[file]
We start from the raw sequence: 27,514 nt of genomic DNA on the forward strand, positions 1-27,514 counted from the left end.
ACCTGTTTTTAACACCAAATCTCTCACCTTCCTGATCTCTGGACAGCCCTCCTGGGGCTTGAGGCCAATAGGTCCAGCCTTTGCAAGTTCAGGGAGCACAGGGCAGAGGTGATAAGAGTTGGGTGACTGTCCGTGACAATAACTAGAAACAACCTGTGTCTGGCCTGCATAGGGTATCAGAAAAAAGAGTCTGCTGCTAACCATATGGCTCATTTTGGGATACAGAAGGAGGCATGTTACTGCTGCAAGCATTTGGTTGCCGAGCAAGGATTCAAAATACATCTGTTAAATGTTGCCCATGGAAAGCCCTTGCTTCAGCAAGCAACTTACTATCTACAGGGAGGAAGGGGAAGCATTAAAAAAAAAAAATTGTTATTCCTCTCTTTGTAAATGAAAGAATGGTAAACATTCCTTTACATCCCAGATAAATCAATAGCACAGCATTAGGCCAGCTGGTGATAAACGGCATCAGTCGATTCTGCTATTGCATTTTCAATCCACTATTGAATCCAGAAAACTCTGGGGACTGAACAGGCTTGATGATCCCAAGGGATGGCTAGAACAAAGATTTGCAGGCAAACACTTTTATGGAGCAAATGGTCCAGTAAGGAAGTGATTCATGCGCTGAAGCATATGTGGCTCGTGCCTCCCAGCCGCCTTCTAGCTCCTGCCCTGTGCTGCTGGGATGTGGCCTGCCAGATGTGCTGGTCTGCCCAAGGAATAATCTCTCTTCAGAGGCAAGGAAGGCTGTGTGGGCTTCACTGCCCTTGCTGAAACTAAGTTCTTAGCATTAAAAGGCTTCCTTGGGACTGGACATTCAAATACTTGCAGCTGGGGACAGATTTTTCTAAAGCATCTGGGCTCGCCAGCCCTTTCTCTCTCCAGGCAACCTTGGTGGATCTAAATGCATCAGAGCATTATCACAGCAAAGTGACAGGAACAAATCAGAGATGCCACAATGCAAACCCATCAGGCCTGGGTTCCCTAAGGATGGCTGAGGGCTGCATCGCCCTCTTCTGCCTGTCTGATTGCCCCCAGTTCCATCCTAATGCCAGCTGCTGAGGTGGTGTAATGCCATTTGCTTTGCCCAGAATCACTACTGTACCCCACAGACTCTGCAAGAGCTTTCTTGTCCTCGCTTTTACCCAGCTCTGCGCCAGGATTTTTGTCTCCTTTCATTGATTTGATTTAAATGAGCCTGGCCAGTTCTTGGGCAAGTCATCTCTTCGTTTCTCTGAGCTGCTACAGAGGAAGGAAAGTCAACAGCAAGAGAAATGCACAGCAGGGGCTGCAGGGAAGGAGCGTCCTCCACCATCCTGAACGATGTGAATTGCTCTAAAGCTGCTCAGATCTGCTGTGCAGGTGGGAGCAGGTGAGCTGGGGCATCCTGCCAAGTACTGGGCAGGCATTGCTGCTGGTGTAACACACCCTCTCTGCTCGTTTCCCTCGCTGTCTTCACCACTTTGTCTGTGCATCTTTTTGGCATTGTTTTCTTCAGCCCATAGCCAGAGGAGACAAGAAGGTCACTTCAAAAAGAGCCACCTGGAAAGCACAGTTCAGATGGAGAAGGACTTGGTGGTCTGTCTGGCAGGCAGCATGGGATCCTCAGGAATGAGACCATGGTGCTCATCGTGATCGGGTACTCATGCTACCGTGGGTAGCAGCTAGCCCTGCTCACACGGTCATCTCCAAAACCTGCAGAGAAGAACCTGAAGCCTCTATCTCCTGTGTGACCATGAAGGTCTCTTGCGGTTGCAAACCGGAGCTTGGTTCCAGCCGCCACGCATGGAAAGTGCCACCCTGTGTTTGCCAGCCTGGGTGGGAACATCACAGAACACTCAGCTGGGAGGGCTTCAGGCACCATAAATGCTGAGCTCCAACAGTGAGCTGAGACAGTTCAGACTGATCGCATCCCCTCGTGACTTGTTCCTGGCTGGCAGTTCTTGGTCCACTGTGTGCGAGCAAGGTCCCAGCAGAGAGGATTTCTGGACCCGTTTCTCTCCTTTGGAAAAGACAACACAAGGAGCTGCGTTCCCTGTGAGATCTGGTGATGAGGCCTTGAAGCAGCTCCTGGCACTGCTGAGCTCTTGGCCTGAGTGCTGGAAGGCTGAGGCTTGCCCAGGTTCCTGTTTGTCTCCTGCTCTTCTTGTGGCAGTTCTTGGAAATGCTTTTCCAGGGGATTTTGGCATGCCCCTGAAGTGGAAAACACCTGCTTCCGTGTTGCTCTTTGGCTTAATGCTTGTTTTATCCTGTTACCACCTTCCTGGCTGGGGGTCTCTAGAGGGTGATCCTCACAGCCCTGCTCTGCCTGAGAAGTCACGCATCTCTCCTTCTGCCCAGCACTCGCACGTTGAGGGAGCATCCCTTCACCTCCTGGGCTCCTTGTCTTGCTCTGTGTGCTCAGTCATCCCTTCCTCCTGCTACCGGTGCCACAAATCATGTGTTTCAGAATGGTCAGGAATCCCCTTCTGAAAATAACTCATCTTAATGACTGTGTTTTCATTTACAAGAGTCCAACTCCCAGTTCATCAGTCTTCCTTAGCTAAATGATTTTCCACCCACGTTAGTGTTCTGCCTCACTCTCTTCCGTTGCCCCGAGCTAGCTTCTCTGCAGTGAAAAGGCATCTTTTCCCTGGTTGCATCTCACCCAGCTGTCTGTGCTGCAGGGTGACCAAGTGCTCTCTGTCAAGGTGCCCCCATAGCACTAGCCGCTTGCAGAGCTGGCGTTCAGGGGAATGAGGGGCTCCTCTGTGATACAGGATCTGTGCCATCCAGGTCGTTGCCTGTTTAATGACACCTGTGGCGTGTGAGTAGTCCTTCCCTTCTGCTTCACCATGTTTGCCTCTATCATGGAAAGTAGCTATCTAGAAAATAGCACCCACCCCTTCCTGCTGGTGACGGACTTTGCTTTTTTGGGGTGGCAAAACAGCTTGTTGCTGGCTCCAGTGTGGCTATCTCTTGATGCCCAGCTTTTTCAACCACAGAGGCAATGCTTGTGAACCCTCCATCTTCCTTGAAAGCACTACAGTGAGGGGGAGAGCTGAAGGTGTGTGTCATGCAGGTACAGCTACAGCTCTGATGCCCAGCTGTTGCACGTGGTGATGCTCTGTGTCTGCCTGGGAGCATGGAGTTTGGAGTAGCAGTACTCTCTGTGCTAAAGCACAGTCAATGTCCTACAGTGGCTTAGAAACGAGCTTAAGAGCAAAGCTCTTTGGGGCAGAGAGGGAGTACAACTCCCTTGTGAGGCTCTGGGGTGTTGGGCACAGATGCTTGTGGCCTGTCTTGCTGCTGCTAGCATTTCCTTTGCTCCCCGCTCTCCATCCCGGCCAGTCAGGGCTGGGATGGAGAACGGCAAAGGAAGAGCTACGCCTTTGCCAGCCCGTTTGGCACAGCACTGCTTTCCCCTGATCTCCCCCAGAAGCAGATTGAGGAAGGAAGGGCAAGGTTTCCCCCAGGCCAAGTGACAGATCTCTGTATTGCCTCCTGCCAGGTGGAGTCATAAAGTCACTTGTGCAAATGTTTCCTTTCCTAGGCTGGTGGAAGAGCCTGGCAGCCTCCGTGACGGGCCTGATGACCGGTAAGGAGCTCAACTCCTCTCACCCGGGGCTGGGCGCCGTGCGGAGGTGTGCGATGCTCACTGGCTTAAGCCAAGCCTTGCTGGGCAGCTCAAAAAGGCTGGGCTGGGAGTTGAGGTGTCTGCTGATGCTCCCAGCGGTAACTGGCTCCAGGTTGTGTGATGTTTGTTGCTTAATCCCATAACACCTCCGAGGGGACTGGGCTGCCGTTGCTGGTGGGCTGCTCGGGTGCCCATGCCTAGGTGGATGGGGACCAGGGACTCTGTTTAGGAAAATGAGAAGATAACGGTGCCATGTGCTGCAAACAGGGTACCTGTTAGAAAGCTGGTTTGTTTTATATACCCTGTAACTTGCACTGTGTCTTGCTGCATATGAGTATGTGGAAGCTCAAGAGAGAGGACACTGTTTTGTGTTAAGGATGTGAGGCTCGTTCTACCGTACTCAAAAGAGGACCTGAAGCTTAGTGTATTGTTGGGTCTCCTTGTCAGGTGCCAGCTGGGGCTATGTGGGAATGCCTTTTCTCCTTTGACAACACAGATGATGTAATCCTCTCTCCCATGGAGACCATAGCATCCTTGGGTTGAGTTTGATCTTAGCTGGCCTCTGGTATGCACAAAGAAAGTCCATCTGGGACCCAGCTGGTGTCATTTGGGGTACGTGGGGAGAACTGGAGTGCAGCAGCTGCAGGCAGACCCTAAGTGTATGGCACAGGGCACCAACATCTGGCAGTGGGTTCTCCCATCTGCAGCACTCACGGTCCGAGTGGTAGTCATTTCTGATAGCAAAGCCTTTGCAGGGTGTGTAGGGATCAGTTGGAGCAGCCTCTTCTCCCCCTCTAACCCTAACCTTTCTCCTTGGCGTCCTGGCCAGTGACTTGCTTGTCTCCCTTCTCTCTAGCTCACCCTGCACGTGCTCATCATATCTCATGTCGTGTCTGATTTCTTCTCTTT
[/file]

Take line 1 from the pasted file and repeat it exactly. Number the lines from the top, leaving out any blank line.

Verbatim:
We start from the raw sequence: 27,514 nt of genomic DNA on the forward strand, positions 1-27,514 counted from the left end.